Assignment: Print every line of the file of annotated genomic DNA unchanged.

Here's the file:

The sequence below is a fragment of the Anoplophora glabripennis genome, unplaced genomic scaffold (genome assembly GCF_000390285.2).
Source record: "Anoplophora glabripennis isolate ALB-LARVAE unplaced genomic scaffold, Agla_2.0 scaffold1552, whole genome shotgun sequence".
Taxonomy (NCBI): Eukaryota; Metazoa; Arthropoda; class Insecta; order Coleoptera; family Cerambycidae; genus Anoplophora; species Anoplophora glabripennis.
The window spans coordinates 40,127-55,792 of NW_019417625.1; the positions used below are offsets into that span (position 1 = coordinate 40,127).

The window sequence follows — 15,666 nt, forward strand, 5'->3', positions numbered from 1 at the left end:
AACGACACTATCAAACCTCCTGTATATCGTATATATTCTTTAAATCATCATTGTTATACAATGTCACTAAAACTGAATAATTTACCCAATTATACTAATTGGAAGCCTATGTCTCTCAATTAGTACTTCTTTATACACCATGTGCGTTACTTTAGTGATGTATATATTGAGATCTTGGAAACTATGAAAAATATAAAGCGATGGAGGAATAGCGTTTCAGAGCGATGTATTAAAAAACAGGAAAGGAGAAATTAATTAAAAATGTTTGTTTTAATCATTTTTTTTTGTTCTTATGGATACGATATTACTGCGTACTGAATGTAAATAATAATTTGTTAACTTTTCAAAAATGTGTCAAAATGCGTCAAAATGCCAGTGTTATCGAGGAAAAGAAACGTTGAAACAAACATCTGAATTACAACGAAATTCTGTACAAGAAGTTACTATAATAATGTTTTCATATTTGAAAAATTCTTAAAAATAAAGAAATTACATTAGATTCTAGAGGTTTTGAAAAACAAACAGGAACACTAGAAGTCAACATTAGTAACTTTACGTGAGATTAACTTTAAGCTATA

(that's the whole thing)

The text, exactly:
The sequence below is a fragment of the Anoplophora glabripennis genome, unplaced genomic scaffold (genome assembly GCF_000390285.2).
Source record: "Anoplophora glabripennis isolate ALB-LARVAE unplaced genomic scaffold, Agla_2.0 scaffold1552, whole genome shotgun sequence".
Taxonomy (NCBI): Eukaryota; Metazoa; Arthropoda; class Insecta; order Coleoptera; family Cerambycidae; genus Anoplophora; species Anoplophora glabripennis.
The window spans coordinates 40,127-55,792 of NW_019417625.1; the positions used below are offsets into that span (position 1 = coordinate 40,127).

The window sequence follows — 15,666 nt, forward strand, 5'->3', positions numbered from 1 at the left end:
AACGACACTATCAAACCTCCTGTATATCGTATATATTCTTTAAATCATCATTGTTATACAATGTCACTAAAACTGAATAATTTACCCAATTATACTAATTGGAAGCCTATGTCTCTCAATTAGTACTTCTTTATACACCATGTGCGTTACTTTAGTGATGTATATATTGAGATCTTGGAAACTATGAAAAATATAAAGCGATGGAGGAATAGCGTTTCAGAGCGATGTATTAAAAAACAGGAAAGGAGAAATTAATTAAAAATGTTTGTTTTAATCATTTTTTTTTGTTCTTATGGATACGATATTACTGCGTACTGAATGTAAATAATAATTTGTTAACTTTTCAAAAATGTGTCAAAATGCGTCAAAATGCCAGTGTTATCGAGGAAAAGAAACGTTGAAACAAACATCTGAATTACAACGAAATTCTGTACAAGAAGTTACTATAATAATGTTTTCATATTTGAAAAATTCTTAAAAATAAAGAAATTACATTAGATTCTAGAGGTTTTGAAAAACAAACAGGAACACTAGAAGTCAACATTAGTAACTTTACGTGAGATTAACTTTAAGCTATA